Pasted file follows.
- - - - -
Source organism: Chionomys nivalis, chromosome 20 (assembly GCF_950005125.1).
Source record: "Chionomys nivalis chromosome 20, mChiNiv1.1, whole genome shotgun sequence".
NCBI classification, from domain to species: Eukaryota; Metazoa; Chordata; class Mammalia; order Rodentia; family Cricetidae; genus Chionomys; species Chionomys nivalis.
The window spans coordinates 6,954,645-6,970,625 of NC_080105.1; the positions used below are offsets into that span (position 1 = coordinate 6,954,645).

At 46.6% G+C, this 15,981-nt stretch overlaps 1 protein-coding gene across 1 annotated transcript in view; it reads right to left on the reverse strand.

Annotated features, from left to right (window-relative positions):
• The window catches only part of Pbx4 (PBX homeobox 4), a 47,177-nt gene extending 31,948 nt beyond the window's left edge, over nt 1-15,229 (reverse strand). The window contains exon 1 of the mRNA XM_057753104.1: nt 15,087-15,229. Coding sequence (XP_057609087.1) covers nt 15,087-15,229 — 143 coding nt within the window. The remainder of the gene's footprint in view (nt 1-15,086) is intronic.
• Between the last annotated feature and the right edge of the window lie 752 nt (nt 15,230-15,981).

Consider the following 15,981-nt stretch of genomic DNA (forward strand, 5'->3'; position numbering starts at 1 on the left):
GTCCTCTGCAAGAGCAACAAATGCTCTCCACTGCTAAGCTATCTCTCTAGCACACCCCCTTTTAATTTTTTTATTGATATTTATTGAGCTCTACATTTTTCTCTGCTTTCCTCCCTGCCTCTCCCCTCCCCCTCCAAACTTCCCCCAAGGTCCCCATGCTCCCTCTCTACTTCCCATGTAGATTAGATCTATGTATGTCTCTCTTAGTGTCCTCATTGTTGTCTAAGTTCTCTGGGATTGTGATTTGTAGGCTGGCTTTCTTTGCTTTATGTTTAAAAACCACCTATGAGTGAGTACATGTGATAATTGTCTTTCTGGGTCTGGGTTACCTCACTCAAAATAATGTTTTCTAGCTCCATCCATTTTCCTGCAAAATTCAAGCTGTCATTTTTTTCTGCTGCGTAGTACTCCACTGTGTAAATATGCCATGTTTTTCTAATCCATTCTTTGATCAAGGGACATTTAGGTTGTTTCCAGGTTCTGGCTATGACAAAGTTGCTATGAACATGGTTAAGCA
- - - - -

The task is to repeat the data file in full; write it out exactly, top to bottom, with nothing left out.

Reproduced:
Source organism: Chionomys nivalis, chromosome 20 (assembly GCF_950005125.1).
Source record: "Chionomys nivalis chromosome 20, mChiNiv1.1, whole genome shotgun sequence".
NCBI classification, from domain to species: Eukaryota; Metazoa; Chordata; class Mammalia; order Rodentia; family Cricetidae; genus Chionomys; species Chionomys nivalis.
The window spans coordinates 6,954,645-6,970,625 of NC_080105.1; the positions used below are offsets into that span (position 1 = coordinate 6,954,645).

At 46.6% G+C, this 15,981-nt stretch overlaps 1 protein-coding gene across 1 annotated transcript in view; it reads right to left on the reverse strand.

Annotated features, from left to right (window-relative positions):
• The window catches only part of Pbx4 (PBX homeobox 4), a 47,177-nt gene extending 31,948 nt beyond the window's left edge, over nt 1-15,229 (reverse strand). The window contains exon 1 of the mRNA XM_057753104.1: nt 15,087-15,229. Coding sequence (XP_057609087.1) covers nt 15,087-15,229 — 143 coding nt within the window. The remainder of the gene's footprint in view (nt 1-15,086) is intronic.
• Between the last annotated feature and the right edge of the window lie 752 nt (nt 15,230-15,981).

Consider the following 15,981-nt stretch of genomic DNA (forward strand, 5'->3'; position numbering starts at 1 on the left):
GTCCTCTGCAAGAGCAACAAATGCTCTCCACTGCTAAGCTATCTCTCTAGCACACCCCCTTTTAATTTTTTTATTGATATTTATTGAGCTCTACATTTTTCTCTGCTTTCCTCCCTGCCTCTCCCCTCCCCCTCCAAACTTCCCCCAAGGTCCCCATGCTCCCTCTCTACTTCCCATGTAGATTAGATCTATGTATGTCTCTCTTAGTGTCCTCATTGTTGTCTAAGTTCTCTGGGATTGTGATTTGTAGGCTGGCTTTCTTTGCTTTATGTTTAAAAACCACCTATGAGTGAGTACATGTGATAATTGTCTTTCTGGGTCTGGGTTACCTCACTCAAAATAATGTTTTCTAGCTCCATCCATTTTCCTGCAAAATTCAAGCTGTCATTTTTTTCTGCTGCGTAGTACTCCACTGTGTAAATATGCCATGTTTTTCTAATCCATTCTTTGATCAAGGGACATTTAGGTTGTTTCCAGGTTCTGGCTATGACAAAGTTGCTATGAACATGGTTAAGCA